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Learning Science in Informal Environments: People, Places, and Pursuits
2006). One potential advantage of everyday informal settings is that they may be more likely to support learners’ interest-driven and personally relevant exploration than are more structured settings, such as classrooms and other designed educational settings.
Children’s cause-seeking “why” questions have been argued to be one sign of their intense curiosity about the world (see Heath, 1999; Gopnik, Meltzoff, and Kuhl, 1999; Tizard and Hughes, 1984). Simon (2001) compares these questions to the creative thought and exploratory thinking of scientists. Similarly, Gopnik (1998) suggests that explanation seeking is a basic human process. Some children become so interested in one domain that they are described as experts—for example a great deal of research has characterized the activities of preschool-age dinosaur experts, as well as experts in other domains relevant to science or technology (Chi, Hutchinson, and Robin, 1989; Johnson et al., 2004). Such children may also develop social reputations as experts in a particular science domain (Palmquist and Crowley, 2007). These social reputation systems can serve to further the child’s learning, in that adults, peers, and siblings may call on the child to perform as an expert (e.g., to produce and refine an explanation of a natural phenomenon) or provide them with specialized topic-related learning resources to further their learning (Barron, 2006; Bell et al., 2006). Similarly, adult experts often develop their knowledge through informal channels.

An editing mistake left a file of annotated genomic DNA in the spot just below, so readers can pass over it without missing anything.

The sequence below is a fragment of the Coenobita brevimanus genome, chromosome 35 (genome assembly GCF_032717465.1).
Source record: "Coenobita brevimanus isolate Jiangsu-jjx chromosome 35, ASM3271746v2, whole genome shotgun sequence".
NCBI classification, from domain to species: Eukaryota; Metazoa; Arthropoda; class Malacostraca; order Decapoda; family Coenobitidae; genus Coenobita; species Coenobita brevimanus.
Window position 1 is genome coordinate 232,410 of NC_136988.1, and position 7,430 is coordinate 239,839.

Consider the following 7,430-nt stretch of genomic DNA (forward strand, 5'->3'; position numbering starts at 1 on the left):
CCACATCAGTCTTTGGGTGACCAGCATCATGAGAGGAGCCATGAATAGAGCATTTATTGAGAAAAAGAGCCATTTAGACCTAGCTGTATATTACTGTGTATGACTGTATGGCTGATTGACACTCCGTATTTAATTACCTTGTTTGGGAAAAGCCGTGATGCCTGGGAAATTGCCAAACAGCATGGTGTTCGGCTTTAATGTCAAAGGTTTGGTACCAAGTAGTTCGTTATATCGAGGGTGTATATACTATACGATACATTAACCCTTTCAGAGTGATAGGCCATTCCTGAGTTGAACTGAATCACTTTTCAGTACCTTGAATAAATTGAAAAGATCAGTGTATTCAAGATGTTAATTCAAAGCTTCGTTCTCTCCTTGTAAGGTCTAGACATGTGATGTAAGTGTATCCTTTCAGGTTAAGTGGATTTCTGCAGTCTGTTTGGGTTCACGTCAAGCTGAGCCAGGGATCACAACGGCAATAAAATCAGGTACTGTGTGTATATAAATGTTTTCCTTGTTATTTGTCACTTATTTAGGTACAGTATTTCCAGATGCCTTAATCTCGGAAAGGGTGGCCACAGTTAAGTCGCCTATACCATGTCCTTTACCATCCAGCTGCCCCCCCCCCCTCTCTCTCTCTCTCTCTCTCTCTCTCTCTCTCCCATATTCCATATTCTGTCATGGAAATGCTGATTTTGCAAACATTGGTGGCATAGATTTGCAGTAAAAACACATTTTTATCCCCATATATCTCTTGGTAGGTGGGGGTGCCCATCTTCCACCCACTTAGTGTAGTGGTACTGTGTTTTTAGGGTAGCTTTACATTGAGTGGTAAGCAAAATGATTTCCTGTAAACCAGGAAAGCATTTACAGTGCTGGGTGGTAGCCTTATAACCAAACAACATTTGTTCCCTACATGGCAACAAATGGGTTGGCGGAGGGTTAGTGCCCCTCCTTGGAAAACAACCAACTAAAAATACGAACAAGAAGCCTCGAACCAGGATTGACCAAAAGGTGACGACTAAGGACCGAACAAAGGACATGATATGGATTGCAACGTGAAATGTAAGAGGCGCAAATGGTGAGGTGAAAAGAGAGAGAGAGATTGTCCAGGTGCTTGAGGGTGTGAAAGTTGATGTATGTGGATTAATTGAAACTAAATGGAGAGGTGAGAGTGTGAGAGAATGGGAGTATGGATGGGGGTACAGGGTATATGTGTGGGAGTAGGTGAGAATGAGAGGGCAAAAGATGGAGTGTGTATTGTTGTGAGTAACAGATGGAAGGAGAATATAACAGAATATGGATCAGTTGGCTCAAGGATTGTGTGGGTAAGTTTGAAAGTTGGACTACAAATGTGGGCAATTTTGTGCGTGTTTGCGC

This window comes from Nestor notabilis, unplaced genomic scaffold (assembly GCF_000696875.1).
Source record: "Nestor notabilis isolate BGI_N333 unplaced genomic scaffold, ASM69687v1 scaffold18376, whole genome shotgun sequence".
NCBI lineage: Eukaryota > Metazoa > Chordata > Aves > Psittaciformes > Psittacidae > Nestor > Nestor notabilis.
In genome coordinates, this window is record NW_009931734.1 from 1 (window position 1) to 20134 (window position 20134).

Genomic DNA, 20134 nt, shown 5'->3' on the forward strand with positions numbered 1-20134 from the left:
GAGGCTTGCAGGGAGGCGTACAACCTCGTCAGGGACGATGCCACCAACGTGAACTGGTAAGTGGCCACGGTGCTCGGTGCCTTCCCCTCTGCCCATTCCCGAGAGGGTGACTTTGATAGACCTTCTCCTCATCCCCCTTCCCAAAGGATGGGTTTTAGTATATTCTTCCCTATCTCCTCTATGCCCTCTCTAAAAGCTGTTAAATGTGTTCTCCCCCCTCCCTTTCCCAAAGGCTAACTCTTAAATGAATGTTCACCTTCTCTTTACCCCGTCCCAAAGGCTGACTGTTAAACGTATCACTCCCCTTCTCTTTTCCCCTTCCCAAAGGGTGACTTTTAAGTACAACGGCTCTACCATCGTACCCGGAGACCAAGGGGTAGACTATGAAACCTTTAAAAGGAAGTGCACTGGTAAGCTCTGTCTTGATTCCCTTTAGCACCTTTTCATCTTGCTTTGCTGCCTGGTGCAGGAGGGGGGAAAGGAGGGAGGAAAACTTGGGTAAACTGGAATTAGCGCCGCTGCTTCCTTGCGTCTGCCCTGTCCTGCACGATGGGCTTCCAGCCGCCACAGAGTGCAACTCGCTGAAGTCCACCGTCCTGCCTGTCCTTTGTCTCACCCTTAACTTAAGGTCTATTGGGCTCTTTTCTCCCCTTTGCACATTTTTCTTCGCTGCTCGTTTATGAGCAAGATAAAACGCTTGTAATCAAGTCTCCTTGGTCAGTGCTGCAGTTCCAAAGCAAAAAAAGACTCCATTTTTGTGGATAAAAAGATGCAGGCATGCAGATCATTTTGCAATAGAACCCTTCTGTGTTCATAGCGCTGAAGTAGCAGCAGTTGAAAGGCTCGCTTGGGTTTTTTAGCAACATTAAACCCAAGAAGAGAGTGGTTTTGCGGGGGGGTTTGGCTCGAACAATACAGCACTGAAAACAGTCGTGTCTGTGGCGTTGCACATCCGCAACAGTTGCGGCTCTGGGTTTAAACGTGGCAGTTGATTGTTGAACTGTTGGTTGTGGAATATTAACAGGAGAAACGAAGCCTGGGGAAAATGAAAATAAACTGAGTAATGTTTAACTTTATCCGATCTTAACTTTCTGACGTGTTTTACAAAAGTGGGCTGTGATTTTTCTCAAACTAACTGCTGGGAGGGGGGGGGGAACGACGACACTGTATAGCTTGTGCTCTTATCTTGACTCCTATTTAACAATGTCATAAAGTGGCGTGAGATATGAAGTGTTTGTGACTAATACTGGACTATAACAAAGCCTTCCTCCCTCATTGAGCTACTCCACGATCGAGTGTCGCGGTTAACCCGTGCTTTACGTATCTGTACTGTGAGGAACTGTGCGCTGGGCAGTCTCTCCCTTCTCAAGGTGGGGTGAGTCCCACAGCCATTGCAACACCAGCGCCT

Adult science learning in everyday settings is also usually self-motivated and tightly connected to individual interest and problem solving. For example, adult learners often learn about science in the context of hobbies, such as bird watching or model airplane building (Azevedo, 2006). A sociocultural perspective on adult learning highlights how learning is often initiated in direct response to a current life problem or issue (Spradley, 1980). Environmental science learning often occurs in the context of local conflicts that threaten neighborhoods, such as pesticide use, industrial waste, effects of severe weather, or introduction of new industries in an area (Ballantyne and Bain, 1995). Also, a great deal of adult learning about human physiology and medicine tends to occur because of immediate and strong motivation to learn about illnesses experienced by the learner or someone close to them (Flynn, Smith, and Freese, 2006). Indeed, one conclusion from the literature is that adult learners tend not to be generalists in their learning of science; rather, they tend to become experts in one particular domain of interest (Sachatello-Sawyer, 2006).
Even when science learning is of the momentary type (rather than sustained or expert-like), keen interest is likely to be behind it. The research on adults’ medical knowledge is one strong example; that knowledge often comes from deep questioning of health care providers and intense searches of literature (and, more recently, the Internet) when one is facing a medical crisis (for either oneself or a loved one). The motivation to understand in